“Over a span of 50 years, the Mole fidgeted with a transistor radio, chewing gum, television, an umbrella, a watch, and a lollipop. He also made plenty of new friends throughout the episodes. In addition, he took up a series of jobs, working as a chemist, photographer, clockmaker, and gardener. A 5 to 7 minute long animated short took about 3 months to make. To film one footstep, one had to construct about 5 frames of different stages of movement. That’s the old-fashioned way of doing animation. At a certain point, Miler got tired of the Mole and started trying different animals. He created a puppy, then a cricket. Still, everyone wanted to see the Mole. It is an unbelievably kind and charming character. Mr. Miler’s sister told me that the Mole has her brother’s personality.”

'How the Little Mole Got His Trousers',  photo: Czech Television

The Mole accompanied Zdeněk Miler throughout his life. And the artist was proud of his creation, attending book fairs to autograph Little Mole books.

“I am happy that the Mole is so successful. Even some Germans and Poles were here to get their books signed. It is not just ours but almost an international cartoon.”

Irena Veverková visited Zdeněk Miler at the hospital shortly before he passed away in 2011.

He was an exceedingly kind and humble man who told me great stories about his work. I called him a famous painter, and he immediately corrected me, saying ‘I’m not a painter, I’m an illustrator’. He talked to me very kindly and answered all my questions. Unfortunately, that was in April of 2011, and he passed away before the article I was writing about him came out. I was able to publish one of his drawings to accompany it. I had told him: ‘people say that you have the Mole in your hand’, and he took a piece of paper, and, before I even finished the sentence, there was a sketched Mole in front of me. He even added a charming note addressed to ‘Irenka’, even though I was an older woman by then. That must be one of the last sketches he made since it is from April of 2011.”

Exposition at Kladno’s castle,  photo: archive of Kladno’s castle

An exposition at Kladno’s small castle is also dedicated to the memory of Zdeněk Miler. Papier-mâché clouds are hung up around the rooms of the exposition. To find out why that is, one must read Zdeněk Miler’s biography, says deputy mayor of Kladno Petra Melčová.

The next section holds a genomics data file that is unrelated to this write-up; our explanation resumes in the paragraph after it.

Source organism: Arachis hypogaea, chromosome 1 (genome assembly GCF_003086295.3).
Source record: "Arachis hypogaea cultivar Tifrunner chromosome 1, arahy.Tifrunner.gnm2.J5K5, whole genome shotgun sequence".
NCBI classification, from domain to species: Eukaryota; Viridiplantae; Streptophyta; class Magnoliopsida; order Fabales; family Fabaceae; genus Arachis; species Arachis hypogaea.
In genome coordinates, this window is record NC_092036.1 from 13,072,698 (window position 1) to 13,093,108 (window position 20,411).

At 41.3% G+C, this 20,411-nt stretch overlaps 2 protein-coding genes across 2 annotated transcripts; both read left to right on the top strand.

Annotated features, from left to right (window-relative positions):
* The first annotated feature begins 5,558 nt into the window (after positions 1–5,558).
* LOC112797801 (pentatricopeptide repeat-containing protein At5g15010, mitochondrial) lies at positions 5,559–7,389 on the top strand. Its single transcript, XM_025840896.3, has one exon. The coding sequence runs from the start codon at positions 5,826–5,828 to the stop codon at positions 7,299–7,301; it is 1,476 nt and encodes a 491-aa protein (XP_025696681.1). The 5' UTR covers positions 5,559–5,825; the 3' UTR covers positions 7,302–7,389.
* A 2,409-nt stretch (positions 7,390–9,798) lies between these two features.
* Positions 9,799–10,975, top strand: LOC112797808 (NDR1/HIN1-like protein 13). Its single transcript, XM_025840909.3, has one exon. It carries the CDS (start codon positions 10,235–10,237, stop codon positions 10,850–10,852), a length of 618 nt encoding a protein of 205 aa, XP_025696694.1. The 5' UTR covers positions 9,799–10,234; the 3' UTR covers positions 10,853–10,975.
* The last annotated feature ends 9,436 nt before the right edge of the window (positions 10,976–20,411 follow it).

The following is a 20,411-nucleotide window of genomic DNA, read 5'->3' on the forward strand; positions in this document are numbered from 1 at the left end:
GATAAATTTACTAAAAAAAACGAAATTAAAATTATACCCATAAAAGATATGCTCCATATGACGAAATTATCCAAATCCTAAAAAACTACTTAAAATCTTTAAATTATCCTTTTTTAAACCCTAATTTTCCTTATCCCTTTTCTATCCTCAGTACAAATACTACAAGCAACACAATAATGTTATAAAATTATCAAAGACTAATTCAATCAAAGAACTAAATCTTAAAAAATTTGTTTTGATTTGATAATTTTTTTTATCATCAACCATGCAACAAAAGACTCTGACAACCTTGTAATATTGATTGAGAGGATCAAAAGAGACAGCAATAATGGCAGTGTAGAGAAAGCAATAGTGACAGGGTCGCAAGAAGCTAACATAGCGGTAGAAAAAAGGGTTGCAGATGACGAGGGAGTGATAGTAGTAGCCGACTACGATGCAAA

"There are plenty of interesting things there about Zdeněk Miler’s life starting with his time as a schoolboy here in Kladno. He revealed some of his hidden thoughts, dreams  and wishes to museum curator Ms. Slancová, who authored the publication. Here at the museum, visitors can see plenty of balloon-like things under the ceiling. Those are clouds. They reference the documentary shown in Miler’s study, which is called Zdeněk Miler’s Clouds. That’s based on Miler’s early-childhood memories of his grandmother. She would sit him on her lap, and they would watch the clouds out of the window together. The shapes of shifting clouds sparked Miler’s imagination and inspired him to start doing animation.”

"He practised drawing on the way to school, constantly sketching people on the train from Kladno to Prague. He drew many portraits, mostly just as sketches. This beautiful and perfect portrait, which he made for his grandmother Kristýna, is one which he put an extra amount of work into.”

Photo: Barbora Němcová

Zdeněk Miler’s wife recently even donated the worktable on which the Mole stories were drawn up. Petra Melčová told us about Miler’s first film, which is quite a different experience from his later work for children.

“His debut short film is an adaption of Jiří Wolker’s story about the ‘Millionaire Who Stole the Sun’. It’s a black-and-white piece inspired by Kladno, so it is relatively depressing to watch. Although there is a happy ending. We have it here to show how Miler drew inspiration from Kladno and to contrast it with the colourful creatures he spent the rest of his life drawing.”

As Irena Veverková adds, Zdeněk Miler also made an animated musical entitled Sametka.

"It’s the story of a boy and a musically-gifted caterpillar, which dances to the tune of the boy’s piano. Then, once it cocoons and becomes a butterfly, the boy lets it go and plays a farewell song which the film became famous for. It’s a beautiful and lyrical story. Nonetheless, Miler primarily expressed himself through the Mole. It was undoubtedly his most successful character .”